Start Date: 3 April 2020
Finish Date: 4 April 2020
Source: Amazon India Kindle Edition
Bombay, 1921. Intrepid and intelligent, young Perveen Mistry joins her father’s prestigious law firm to become one of India’s first female lawyers. Her tumultuous past also makes her especially devoted to championing and protecting women’s rights.
When Mistry Law is appointed to execute the will of Omar Farid, a wealthy mill owner, Perveen’s suspicions are aroused by a curious provision which could disinherit Farid’s three widows and leave them vulnerable. Are the Farid widows–who live in strict seclusion, never leaving the women’s quarters or speaking to men–being duped by an unscrupulous guardian?
Perveen decides to investigate, but when tensions escalate to murder, it becomes clear that her own life is in mortal peril and she will need to use everything in her power to outwit a dangerous criminal.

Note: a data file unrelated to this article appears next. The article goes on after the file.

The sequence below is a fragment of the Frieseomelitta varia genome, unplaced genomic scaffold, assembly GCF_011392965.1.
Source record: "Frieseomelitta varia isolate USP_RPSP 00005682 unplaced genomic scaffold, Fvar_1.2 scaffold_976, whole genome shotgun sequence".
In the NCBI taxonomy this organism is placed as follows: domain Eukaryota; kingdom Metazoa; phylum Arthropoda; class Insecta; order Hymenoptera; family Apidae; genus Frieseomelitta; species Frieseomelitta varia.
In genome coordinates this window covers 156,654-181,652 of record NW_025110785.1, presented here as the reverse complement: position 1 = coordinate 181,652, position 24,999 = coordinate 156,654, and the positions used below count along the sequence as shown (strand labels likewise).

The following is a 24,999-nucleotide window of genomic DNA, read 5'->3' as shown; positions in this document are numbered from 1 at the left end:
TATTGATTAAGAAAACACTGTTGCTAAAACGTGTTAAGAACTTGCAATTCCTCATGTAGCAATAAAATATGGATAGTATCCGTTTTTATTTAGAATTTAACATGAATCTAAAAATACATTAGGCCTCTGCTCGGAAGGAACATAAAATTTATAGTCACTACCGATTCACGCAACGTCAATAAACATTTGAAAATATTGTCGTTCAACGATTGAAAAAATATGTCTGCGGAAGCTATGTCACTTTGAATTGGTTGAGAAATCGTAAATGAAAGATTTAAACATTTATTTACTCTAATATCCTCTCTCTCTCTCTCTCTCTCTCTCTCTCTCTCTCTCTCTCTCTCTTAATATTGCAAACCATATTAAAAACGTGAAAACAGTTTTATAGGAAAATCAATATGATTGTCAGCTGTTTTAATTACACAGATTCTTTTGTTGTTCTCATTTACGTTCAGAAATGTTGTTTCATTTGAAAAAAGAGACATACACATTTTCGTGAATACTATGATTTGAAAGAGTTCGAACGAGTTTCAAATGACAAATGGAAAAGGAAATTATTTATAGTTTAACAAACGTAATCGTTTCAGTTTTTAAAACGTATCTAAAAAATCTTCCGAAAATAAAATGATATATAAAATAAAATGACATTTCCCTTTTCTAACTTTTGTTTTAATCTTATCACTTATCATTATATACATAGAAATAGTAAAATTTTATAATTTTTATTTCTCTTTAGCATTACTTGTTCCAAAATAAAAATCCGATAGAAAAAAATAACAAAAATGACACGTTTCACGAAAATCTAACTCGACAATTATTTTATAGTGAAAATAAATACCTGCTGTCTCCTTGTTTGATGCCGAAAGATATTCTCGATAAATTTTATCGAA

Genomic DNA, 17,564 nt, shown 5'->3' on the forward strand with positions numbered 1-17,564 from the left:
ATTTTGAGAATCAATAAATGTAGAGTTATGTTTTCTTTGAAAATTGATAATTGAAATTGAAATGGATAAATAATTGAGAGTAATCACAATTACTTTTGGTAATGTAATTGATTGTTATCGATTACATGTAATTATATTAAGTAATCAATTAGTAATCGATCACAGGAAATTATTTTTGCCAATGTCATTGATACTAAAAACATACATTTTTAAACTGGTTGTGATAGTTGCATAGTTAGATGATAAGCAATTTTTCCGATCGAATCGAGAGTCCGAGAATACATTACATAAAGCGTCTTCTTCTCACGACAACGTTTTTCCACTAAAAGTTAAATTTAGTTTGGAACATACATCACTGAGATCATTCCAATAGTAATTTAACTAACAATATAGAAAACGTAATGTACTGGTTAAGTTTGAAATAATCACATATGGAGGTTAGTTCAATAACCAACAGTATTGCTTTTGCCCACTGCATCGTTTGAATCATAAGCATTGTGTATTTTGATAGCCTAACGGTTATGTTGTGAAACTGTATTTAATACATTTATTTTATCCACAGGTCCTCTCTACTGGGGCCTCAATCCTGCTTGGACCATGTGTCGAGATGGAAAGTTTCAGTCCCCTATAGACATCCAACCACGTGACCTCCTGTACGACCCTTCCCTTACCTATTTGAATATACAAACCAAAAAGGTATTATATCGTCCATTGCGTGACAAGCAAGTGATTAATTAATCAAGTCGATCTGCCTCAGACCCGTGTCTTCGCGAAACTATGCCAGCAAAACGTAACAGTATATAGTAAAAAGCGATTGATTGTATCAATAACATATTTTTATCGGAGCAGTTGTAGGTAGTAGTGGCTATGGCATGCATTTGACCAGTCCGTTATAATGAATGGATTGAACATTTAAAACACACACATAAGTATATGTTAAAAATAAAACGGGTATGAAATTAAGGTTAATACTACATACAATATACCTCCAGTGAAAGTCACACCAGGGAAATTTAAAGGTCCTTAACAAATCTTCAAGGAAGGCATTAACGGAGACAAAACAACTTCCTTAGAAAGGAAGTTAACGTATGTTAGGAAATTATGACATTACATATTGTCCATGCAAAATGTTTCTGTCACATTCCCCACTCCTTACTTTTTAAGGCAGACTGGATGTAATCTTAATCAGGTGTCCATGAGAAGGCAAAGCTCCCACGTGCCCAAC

- This was a book that came recommended to me from many sides. Ashish recommended it to me while we were recording our podcast, and my Whatsapp book club had three people recommending it enthusiastically. It went from being added to my to-read pile to a purchase very very quickly.
- All the recommenders had liked it much more as a portrait of Mumbai or the Jazz Age, and it is fabulous at that, but I thought the murder mystery was very well done too.
- Not that many quotable sentences, alas.
- The moral I am choosing to draw from this book is that Calcutta is so vile that it turns even Parsis evil.
- I am completely up for more Perveen Mistry adventures. And I’d like to see what happens to Alice as well.